7/11 Rapa Nui National Park, Easter Island, Chile

Rapa Nui, the indigenous name of Easter Island, bears witness to a unique cultural phenomenon. A society of Polynesian origin that settled there circa 300 AD established a powerful, imaginative and original tradition of monumental sculpture and architecture, free from any external influence. From the 10th to the 16th century this society built shrines and erected enormous stone figures known as moai, which created an unrivalled cultural landscape that continues to fascinate people throughout the world.

What to see: Due to lack of human presence, the undisturbed marine life in Moto Nui is very abundant. There is also a submerged moai statue located 20 metres below the surface at the bottom of the ocean in the bay of Hanga Roa. It was sunk to the bottom of the ocean by Rapa Nui diver Mike Rapu in memory of his grandfather.

8/11 Cocos Island National Park, Costa Rica

Located 550 km off the Pacific coast of Costa Rica, Cocos Island is the only island in the tropical eastern Pacific with a tropical rainforest. Its position as the first point of contact with the northern equatorial counter-current, and the myriad interactions between the island and the surrounding marine ecosystem, make the area an ideal laboratory for the study of biological processes.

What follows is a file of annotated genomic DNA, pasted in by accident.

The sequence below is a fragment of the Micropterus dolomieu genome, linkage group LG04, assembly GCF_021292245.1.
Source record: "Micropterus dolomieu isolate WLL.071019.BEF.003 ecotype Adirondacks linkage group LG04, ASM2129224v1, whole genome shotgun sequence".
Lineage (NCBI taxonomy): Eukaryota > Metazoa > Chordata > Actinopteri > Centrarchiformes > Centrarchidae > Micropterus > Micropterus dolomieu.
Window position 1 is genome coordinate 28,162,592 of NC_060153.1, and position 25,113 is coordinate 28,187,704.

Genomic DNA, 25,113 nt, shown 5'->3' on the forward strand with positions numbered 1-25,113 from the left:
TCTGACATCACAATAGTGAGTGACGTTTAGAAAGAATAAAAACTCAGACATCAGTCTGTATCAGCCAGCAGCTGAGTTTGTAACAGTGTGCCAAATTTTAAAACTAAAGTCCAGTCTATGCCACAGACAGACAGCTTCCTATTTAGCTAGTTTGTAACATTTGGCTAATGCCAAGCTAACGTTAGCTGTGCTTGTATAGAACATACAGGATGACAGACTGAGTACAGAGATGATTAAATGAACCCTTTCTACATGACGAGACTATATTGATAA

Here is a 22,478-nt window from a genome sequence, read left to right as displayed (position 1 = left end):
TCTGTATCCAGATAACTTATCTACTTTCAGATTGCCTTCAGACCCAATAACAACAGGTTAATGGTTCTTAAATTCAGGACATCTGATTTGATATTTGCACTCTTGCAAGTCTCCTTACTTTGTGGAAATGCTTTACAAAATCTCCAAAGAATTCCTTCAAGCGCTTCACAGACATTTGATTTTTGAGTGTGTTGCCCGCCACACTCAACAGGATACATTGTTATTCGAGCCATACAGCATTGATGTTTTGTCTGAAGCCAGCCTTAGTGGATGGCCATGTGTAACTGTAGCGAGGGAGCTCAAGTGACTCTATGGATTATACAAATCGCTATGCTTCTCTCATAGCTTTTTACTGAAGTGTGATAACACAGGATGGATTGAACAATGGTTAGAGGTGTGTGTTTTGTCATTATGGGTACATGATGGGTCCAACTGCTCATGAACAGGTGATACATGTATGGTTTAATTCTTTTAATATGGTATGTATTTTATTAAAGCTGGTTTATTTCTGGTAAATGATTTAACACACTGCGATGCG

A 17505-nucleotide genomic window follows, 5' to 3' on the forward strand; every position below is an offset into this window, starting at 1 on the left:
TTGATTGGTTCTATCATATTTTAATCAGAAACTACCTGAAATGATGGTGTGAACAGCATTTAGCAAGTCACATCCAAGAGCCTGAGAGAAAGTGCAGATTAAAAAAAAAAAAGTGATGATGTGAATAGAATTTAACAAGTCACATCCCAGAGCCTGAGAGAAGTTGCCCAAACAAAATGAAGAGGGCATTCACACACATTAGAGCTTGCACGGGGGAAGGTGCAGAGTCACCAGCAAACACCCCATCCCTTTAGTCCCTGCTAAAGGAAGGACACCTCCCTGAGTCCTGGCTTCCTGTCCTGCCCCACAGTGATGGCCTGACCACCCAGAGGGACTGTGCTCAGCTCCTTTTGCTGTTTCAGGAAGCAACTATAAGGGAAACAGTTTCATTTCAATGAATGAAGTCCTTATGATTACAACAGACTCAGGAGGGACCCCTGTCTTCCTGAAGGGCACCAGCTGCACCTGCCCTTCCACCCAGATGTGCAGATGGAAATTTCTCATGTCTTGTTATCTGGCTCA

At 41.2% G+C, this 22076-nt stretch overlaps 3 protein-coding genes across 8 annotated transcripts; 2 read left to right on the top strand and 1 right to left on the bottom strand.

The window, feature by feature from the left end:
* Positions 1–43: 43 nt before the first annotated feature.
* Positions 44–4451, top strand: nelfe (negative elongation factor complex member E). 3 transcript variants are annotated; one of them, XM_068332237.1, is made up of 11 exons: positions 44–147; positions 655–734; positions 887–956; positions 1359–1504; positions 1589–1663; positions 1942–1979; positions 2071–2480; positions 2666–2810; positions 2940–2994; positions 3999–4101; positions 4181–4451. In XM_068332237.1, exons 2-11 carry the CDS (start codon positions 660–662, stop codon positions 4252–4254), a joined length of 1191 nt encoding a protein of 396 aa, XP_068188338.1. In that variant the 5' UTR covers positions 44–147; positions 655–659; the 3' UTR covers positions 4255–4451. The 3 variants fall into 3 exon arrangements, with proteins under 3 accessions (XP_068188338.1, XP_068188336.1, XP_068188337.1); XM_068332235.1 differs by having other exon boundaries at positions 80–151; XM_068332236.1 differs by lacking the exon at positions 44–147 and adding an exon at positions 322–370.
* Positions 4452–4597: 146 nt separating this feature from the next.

What to see: The underwater world of the national park has become famous due to the attraction it holds for divers, who rate it as one of the best places in the world to view large pelagic species such as sharks, rays, tuna and dolphins.

9/11 Great Barrier Reef, Australia

As the world’s most extensive coral reef ecosystem, the Great Barrier Reef is a globally outstanding and significant entity. It has a spectacular maritime scenery that can be even seen from outer space. Unfortunately since 2016, it is on the brink of extinction as almost half of it has experienced mass coral bleaching due to rising ocean temperatures and intense heatwaves from the sun.

What to see: This diversity of species and habitats, and their interconnectivity, make the Great Barrier Reef one of the richest and most complex natural ecosystems on earth. There are over 1,500 species of fish, about 400 species of coral, 4,000 species of mollusk, and some 240 species of birds, plus a great diversity of sponges, anemones, marine worms, crustaceans, and other species. 

10/11 Aldabra Atoll, Seychelles

Aldabra Atoll consists of four main islands of coral limestone separated by narrow passes and enclosing a large shallow lagoon, providing a spectacle of natural phenomena. It is comprised of four large coral islands which enclose a shallow lagoon; the group of islands is itself surrounded by a coral reef.

What to see:  Due to difficulties of access and the atoll's isolation, Aldabra has been protected from human influence and thus retains some 152,000 giant tortoises, the world's largest population of this reptile.

11/11 Belize Barrier Reef Reserve System, Belize

The coastal area of Belize is an outstanding natural system consisting of the largest barrier reef in the northern hemisphere, offshore atolls, several hundred sand cays, mangrove forests, coastal lagoons and estuaries. As the largest reef complex in the Atlantic-Caribbean region it represents the second largest reef system in the world. 

What to see:  The system’s seven sites illustrate the evolutionary history of reef development and are a significant habitat for threatened species, including marine turtles, manatees and the American marine crocodile.